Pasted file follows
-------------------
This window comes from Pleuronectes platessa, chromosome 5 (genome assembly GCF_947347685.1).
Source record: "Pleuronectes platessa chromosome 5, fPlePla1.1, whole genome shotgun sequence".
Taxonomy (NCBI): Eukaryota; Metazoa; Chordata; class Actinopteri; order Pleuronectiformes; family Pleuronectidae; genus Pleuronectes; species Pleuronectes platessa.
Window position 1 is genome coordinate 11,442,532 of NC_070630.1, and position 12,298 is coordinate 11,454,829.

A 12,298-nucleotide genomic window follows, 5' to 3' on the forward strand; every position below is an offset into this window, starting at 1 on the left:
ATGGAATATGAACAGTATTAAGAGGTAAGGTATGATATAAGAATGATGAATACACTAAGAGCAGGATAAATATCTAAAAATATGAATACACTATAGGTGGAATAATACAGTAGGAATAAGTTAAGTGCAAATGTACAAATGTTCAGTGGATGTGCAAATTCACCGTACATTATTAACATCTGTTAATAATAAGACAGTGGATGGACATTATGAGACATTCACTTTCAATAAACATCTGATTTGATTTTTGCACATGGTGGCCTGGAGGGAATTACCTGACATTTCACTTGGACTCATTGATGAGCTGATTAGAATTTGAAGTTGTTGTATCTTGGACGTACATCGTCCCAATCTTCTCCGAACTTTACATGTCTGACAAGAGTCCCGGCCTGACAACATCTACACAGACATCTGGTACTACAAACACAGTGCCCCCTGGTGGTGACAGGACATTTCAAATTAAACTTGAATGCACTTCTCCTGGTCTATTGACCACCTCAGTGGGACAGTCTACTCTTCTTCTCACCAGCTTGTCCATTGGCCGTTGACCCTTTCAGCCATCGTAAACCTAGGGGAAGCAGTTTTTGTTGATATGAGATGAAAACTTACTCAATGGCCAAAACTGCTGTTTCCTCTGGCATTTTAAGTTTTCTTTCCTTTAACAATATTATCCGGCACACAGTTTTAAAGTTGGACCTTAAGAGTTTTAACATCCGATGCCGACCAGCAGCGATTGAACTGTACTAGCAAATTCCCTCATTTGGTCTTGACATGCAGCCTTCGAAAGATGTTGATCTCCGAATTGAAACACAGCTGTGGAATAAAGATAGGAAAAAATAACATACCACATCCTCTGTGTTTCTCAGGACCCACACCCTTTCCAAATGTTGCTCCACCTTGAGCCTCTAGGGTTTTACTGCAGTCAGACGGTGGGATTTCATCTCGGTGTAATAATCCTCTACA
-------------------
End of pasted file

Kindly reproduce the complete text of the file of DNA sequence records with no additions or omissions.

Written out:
This window comes from Pleuronectes platessa, chromosome 5 (genome assembly GCF_947347685.1).
Source record: "Pleuronectes platessa chromosome 5, fPlePla1.1, whole genome shotgun sequence".
Taxonomy (NCBI): Eukaryota; Metazoa; Chordata; class Actinopteri; order Pleuronectiformes; family Pleuronectidae; genus Pleuronectes; species Pleuronectes platessa.
Window position 1 is genome coordinate 11,442,532 of NC_070630.1, and position 12,298 is coordinate 11,454,829.

A 12,298-nucleotide genomic window follows, 5' to 3' on the forward strand; every position below is an offset into this window, starting at 1 on the left:
ATGGAATATGAACAGTATTAAGAGGTAAGGTATGATATAAGAATGATGAATACACTAAGAGCAGGATAAATATCTAAAAATATGAATACACTATAGGTGGAATAATACAGTAGGAATAAGTTAAGTGCAAATGTACAAATGTTCAGTGGATGTGCAAATTCACCGTACATTATTAACATCTGTTAATAATAAGACAGTGGATGGACATTATGAGACATTCACTTTCAATAAACATCTGATTTGATTTTTGCACATGGTGGCCTGGAGGGAATTACCTGACATTTCACTTGGACTCATTGATGAGCTGATTAGAATTTGAAGTTGTTGTATCTTGGACGTACATCGTCCCAATCTTCTCCGAACTTTACATGTCTGACAAGAGTCCCGGCCTGACAACATCTACACAGACATCTGGTACTACAAACACAGTGCCCCCTGGTGGTGACAGGACATTTCAAATTAAACTTGAATGCACTTCTCCTGGTCTATTGACCACCTCAGTGGGACAGTCTACTCTTCTTCTCACCAGCTTGTCCATTGGCCGTTGACCCTTTCAGCCATCGTAAACCTAGGGGAAGCAGTTTTTGTTGATATGAGATGAAAACTTACTCAATGGCCAAAACTGCTGTTTCCTCTGGCATTTTAAGTTTTCTTTCCTTTAACAATATTATCCGGCACACAGTTTTAAAGTTGGACCTTAAGAGTTTTAACATCCGATGCCGACCAGCAGCGATTGAACTGTACTAGCAAATTCCCTCATTTGGTCTTGACATGCAGCCTTCGAAAGATGTTGATCTCCGAATTGAAACACAGCTGTGGAATAAAGATAGGAAAAAATAACATACCACATCCTCTGTGTTTCTCAGGACCCACACCCTTTCCAAATGTTGCTCCACCTTGAGCCTCTAGGGTTTTACTGCAGTCAGACGGTGGGATTTCATCTCGGTGTAATAATCCTCTACA